LAPHAM- Well, I think it's difficult, but it has in the past. I mean, this team has gotten off to 0-8 starts in franchise history -- actually, 0-10 starts in franchise history -- and finished 4-12, 3-13. And at some point in time, if you're a player -- and it's your team -- I mean, ultimately, you have coaches, you have management and everybody else. But the players are the guys on the field, and you have to do something about it.
I mean, at some point, your pride has to step up. Mike Brown's not throwing the football. Mike Brown's not catching the football. He's not tackling. He's not blocking. The coaches aren't. You know, game plans are put together. You got to execute. And at some point in time, the players just have to say, "Enough's enough." And that has happened in the past.
But I've never seen it as bad as I've seen it here, I mean, this particular year. There's no emotion, no passion. It's like they're Stepford Bengals. The emotion's just sucked right out of their eyes.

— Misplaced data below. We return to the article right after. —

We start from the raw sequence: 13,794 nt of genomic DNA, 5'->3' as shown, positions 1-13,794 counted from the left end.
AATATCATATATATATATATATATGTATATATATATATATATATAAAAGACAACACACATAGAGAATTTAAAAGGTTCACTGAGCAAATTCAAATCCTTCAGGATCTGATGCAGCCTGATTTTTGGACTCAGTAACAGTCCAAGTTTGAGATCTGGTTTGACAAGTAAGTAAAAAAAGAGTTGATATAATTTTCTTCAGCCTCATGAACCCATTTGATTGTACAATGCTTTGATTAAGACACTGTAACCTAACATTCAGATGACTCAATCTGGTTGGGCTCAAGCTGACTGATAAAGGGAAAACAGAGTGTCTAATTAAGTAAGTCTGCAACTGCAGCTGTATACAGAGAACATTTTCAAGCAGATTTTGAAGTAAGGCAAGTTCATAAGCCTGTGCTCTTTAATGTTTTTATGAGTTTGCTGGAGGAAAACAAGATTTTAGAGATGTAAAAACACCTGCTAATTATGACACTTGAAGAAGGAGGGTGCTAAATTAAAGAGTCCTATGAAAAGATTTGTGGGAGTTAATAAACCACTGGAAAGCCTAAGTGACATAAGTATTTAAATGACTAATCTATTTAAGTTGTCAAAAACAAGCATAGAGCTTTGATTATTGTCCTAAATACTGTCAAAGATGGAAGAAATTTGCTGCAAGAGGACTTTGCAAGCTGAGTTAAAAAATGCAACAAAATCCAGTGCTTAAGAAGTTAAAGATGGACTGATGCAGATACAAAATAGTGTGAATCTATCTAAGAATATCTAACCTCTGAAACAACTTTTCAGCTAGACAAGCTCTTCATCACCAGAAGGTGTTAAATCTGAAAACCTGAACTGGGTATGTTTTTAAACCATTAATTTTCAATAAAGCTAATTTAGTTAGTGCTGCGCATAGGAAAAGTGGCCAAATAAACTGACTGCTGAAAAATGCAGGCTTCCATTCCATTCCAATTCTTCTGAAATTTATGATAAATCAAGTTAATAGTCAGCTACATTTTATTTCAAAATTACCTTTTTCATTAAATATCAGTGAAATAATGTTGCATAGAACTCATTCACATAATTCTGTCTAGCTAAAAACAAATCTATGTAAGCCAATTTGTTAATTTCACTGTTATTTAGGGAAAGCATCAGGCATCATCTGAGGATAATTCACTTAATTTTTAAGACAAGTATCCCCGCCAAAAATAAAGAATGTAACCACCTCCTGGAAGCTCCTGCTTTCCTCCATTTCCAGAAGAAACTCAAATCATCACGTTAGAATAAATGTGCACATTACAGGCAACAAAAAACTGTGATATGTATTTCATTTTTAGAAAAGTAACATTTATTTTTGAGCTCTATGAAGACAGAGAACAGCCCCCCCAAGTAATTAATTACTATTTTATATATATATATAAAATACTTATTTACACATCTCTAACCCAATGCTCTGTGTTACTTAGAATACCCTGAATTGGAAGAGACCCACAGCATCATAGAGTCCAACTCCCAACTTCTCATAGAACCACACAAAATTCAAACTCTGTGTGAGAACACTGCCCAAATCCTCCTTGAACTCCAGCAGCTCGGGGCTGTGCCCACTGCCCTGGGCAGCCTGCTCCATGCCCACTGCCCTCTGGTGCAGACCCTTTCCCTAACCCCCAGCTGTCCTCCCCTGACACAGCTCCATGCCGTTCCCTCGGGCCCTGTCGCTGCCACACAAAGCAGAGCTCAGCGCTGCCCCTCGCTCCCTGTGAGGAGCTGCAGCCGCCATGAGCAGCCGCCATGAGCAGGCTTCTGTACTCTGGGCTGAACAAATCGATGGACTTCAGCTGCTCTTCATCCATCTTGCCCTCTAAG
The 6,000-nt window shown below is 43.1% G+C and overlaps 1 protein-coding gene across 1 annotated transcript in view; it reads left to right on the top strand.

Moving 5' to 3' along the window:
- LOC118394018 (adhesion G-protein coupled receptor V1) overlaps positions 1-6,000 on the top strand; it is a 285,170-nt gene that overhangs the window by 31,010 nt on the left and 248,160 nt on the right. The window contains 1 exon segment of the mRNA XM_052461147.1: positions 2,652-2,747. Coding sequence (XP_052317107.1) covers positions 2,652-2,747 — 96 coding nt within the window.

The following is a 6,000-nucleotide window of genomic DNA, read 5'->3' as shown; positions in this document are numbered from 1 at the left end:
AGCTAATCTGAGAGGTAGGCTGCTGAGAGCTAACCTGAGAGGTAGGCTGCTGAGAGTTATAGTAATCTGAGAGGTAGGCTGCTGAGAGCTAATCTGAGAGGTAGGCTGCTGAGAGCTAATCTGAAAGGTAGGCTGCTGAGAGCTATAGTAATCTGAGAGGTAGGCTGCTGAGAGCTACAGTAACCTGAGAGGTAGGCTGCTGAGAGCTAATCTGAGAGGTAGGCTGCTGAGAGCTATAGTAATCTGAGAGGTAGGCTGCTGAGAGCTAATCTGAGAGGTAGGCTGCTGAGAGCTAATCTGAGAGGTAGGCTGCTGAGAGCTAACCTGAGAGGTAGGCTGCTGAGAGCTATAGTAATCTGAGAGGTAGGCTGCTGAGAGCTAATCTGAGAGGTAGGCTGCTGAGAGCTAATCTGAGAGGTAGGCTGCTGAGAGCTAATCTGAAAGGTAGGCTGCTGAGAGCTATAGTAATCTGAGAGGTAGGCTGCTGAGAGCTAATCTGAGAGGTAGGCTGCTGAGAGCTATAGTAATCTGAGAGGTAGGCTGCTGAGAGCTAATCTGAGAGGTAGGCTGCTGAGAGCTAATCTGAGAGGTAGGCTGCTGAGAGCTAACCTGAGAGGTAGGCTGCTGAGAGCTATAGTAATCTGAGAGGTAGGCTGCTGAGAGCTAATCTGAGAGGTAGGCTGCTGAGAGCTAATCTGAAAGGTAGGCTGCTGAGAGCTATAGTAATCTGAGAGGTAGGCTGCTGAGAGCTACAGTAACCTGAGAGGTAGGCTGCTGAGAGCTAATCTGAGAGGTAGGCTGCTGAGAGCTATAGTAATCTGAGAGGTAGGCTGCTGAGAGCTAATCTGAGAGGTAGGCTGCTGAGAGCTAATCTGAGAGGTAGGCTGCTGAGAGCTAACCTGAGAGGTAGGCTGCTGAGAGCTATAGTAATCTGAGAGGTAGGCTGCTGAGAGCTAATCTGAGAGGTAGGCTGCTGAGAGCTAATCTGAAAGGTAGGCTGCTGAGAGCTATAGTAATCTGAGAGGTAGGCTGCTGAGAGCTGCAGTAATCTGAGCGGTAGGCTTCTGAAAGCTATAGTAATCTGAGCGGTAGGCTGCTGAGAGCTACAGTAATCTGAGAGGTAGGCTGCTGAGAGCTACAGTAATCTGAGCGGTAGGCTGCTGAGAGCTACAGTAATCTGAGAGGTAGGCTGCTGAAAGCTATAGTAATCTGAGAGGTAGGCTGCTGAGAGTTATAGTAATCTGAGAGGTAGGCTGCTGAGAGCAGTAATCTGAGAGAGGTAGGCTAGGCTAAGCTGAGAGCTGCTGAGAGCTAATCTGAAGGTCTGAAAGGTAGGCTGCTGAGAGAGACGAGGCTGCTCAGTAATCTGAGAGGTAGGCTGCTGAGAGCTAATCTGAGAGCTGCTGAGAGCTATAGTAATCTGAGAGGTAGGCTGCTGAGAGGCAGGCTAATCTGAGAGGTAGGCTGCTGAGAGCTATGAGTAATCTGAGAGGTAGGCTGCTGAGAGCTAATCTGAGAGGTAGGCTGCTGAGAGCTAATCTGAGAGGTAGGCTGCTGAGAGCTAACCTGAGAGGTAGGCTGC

LEY- Jim and...
MORA- You know, I...
LEY- Jim, in 10 quick seconds, if you were a young coach, would you want the challenge of turning this around?
MORA- If I was a young coach, would I go into the Bengal situation?
MORA- Would I -- yes, if I knew that I was going to get the support that I needed to compete in the National Football League.
MORA- That's the important thing...
LEY- That seems to be the big question.
MORA- ... to the head coach.
LEY- All right, guys, thanks so much. Jim Mora, good to see you. Dave Lapham, good luck today for you and the Bengals on your broadcast.
LAPHAM- Thank you, Bob.
LEY- Appreciate it. All right, guys.
MORA- Thanks, Bob.
LEY- Next up -- the dangers of wearing your team's jersey to a road game, your e-mails reacting to our look at "Enemy Colors."